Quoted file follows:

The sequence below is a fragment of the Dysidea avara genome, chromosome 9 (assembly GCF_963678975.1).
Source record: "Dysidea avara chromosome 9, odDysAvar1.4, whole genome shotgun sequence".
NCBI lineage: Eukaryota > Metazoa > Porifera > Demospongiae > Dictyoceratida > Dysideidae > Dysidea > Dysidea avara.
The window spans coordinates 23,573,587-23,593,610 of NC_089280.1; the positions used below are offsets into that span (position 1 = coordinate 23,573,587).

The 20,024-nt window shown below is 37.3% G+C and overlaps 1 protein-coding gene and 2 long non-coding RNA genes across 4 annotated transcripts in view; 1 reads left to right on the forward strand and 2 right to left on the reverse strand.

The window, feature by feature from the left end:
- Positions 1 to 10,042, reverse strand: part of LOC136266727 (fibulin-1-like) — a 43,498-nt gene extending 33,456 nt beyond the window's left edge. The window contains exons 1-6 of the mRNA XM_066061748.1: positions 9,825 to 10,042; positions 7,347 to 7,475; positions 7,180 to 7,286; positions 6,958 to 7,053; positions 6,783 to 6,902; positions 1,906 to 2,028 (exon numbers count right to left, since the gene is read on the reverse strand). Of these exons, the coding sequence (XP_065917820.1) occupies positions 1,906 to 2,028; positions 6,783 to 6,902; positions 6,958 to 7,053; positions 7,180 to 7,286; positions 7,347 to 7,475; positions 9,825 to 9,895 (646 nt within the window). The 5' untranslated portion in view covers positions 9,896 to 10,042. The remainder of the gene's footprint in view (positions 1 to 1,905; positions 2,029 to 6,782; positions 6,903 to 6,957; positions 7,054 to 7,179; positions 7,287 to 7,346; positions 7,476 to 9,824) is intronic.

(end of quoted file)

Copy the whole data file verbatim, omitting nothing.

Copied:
The sequence below is a fragment of the Dysidea avara genome, chromosome 9 (assembly GCF_963678975.1).
Source record: "Dysidea avara chromosome 9, odDysAvar1.4, whole genome shotgun sequence".
NCBI lineage: Eukaryota > Metazoa > Porifera > Demospongiae > Dictyoceratida > Dysideidae > Dysidea > Dysidea avara.
The window spans coordinates 23,573,587-23,593,610 of NC_089280.1; the positions used below are offsets into that span (position 1 = coordinate 23,573,587).

The 20,024-nt window shown below is 37.3% G+C and overlaps 1 protein-coding gene and 2 long non-coding RNA genes across 4 annotated transcripts in view; 1 reads left to right on the forward strand and 2 right to left on the reverse strand.

The window, feature by feature from the left end:
- Positions 1 to 10,042, reverse strand: part of LOC136266727 (fibulin-1-like) — a 43,498-nt gene extending 33,456 nt beyond the window's left edge. The window contains exons 1-6 of the mRNA XM_066061748.1: positions 9,825 to 10,042; positions 7,347 to 7,475; positions 7,180 to 7,286; positions 6,958 to 7,053; positions 6,783 to 6,902; positions 1,906 to 2,028 (exon numbers count right to left, since the gene is read on the reverse strand). Of these exons, the coding sequence (XP_065917820.1) occupies positions 1,906 to 2,028; positions 6,783 to 6,902; positions 6,958 to 7,053; positions 7,180 to 7,286; positions 7,347 to 7,475; positions 9,825 to 9,895 (646 nt within the window). The 5' untranslated portion in view covers positions 9,896 to 10,042. The remainder of the gene's footprint in view (positions 1 to 1,905; positions 2,029 to 6,782; positions 6,903 to 6,957; positions 7,054 to 7,179; positions 7,287 to 7,346; positions 7,476 to 9,824) is intronic.